Ban the term Indo-Fijian: Minister | india | Hindustan Times
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Ban the term Indo-Fijian: Minister

Stating that he is not a racist, the minister says that the rights of indigenous Fijians were first and foremost and should be respected.

india Updated: Aug 05, 2006 11:45 IST

A Fijian minister has called for a ban on the term Indo-Fijian to describe ethnic Indians in this country.

The call by Minister of State for National Planning Jone Navakamocea came in Fiji's parliament when a motion to introduce legislation covering the poor, handicapped and under-privileged was being rejected.

"We should use the word Indian to describe an Indian of Indian origin or ethnicity and Fijian for an indigenous Fijian," a report in the Fiji Times newspaper quoted Navakamocea as saying.

He added that the term Indo-Fijian was illegal and unacceptable.

Stating that he was not a racist, the minister said that the rights of indigenous Fijians were first and foremost and should be respected by minority races.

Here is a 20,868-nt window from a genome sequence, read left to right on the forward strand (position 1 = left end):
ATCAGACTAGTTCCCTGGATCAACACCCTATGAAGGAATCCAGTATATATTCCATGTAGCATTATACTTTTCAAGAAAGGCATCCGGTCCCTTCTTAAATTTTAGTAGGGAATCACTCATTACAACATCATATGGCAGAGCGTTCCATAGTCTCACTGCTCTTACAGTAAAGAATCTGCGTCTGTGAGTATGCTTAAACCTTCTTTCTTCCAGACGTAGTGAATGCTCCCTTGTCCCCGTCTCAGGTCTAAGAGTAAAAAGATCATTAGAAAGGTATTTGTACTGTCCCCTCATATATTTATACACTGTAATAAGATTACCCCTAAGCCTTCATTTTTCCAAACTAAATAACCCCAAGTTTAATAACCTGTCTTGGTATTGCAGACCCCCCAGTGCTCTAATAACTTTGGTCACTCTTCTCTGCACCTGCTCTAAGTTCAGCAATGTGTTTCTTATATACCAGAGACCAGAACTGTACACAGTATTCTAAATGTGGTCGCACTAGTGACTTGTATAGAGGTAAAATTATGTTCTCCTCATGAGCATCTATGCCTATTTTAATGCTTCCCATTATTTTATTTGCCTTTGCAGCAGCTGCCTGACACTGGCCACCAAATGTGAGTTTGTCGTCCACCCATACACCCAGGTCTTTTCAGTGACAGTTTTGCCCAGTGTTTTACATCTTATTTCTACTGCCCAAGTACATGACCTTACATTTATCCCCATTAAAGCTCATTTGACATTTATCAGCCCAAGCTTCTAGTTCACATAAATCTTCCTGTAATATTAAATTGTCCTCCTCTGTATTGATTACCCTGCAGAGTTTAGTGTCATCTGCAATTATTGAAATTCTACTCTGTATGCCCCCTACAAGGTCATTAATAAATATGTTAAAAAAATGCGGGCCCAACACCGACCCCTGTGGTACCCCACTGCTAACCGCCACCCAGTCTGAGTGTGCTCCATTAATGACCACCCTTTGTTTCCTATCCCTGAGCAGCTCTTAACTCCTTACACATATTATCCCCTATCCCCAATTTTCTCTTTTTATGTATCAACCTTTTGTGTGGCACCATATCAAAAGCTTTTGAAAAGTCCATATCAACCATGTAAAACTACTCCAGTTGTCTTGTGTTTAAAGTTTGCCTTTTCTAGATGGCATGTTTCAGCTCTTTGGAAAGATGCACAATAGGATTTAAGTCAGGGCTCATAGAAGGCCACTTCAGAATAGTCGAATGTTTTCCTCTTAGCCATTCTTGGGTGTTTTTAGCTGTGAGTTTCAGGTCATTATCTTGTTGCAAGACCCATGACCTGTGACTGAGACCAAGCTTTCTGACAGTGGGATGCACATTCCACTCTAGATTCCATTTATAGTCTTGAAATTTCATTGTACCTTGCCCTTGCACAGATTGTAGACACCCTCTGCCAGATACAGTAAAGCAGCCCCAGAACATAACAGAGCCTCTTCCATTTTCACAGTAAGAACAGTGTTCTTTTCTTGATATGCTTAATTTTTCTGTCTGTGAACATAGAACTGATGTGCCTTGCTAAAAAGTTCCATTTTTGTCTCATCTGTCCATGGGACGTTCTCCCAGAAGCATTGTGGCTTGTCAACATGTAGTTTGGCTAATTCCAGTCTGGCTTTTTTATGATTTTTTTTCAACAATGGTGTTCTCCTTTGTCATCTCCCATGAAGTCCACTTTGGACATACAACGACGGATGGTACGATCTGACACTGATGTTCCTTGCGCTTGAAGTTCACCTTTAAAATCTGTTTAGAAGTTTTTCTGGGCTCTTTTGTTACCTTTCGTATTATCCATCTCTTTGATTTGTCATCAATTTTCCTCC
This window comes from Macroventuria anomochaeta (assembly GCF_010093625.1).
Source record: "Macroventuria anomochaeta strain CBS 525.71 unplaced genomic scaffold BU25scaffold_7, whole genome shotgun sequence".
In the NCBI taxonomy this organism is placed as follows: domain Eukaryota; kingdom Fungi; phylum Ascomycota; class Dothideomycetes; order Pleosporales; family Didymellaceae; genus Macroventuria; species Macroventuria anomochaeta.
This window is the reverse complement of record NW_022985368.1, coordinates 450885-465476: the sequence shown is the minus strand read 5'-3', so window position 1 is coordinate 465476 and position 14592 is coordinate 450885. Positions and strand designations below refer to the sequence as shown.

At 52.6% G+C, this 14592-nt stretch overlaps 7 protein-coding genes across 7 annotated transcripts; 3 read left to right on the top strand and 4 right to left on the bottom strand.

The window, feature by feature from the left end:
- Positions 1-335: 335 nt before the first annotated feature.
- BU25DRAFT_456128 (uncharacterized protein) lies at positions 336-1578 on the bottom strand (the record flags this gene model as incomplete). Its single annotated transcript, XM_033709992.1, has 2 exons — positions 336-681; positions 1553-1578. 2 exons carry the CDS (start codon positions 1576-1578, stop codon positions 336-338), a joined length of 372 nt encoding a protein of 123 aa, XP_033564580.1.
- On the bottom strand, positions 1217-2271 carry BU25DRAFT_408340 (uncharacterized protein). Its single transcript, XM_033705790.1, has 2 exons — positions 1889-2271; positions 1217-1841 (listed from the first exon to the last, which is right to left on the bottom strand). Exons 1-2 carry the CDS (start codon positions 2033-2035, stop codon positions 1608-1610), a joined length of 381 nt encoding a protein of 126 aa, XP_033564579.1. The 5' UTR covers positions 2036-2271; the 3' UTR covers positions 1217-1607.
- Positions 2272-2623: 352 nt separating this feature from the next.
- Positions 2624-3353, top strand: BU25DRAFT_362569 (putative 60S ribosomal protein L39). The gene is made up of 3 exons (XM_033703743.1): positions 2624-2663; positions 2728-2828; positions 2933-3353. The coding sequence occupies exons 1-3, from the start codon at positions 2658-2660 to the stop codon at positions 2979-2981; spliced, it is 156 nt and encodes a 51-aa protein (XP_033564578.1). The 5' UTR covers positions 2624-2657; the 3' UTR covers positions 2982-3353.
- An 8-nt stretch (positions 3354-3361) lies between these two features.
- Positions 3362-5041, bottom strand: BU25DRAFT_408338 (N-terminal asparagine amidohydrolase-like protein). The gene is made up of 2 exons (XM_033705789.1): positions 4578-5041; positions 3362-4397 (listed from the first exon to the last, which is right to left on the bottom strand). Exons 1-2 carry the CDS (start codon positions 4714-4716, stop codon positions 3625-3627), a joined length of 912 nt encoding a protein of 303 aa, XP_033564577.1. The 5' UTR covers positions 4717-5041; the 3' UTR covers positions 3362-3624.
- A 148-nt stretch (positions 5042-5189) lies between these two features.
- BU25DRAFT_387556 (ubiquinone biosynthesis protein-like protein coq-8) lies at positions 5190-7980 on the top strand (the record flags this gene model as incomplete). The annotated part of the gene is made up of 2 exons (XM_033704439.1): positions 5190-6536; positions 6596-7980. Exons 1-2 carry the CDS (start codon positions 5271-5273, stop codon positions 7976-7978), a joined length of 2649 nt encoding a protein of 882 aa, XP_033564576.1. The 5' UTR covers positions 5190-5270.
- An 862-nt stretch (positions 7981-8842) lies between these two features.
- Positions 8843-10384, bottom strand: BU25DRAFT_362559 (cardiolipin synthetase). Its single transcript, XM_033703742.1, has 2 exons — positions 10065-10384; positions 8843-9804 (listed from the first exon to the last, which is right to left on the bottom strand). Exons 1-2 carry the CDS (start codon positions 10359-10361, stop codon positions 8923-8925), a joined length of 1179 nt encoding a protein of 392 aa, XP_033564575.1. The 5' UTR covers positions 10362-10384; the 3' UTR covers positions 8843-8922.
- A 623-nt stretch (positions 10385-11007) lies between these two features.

He alleged that the Indo-Fijian term was coined by Indian academics in Fiji to "Fijianise" their Indian ethnicity, according to the report.

Fiji has been witness to tensions between indigenous Fijians and ethnic Indians for a long time now.

In 2000, a coup led to the ouster of then Indo-Fijian prime minister Mahendra Chaudhry after he had served just a year in office.

The Constitution of this Pacific island nation describes 'Indian' as anybody who can trace, through either the male or the female line, his or her ancestry back to anywhere on the Indian subcontinent.

Indo-Fijians are descendants of Indians who were brought to Fiji by British colonial workers between 1879 and 1916 to work as indentured labourers in the country's sugarcane plantations.

Later, the number of Indo-Fijians increased with the arrival of more Gujarati and Punjabi immigrants.

Today, Indo-Fijians comprise 44 per cent of the country's population of around 900,000 and politically active.

Coming to the legislation, Navakamocea said that eradicating poverty was a misconception that needed a miracle and that disadvantaged groups - an obvious reference to Indo-Fijians - would continue to exist in varying magnitudes.

"The government can do everything and anything to alleviate poverty but the decision to walk out of poverty rests with the individual," he was quoted as saying.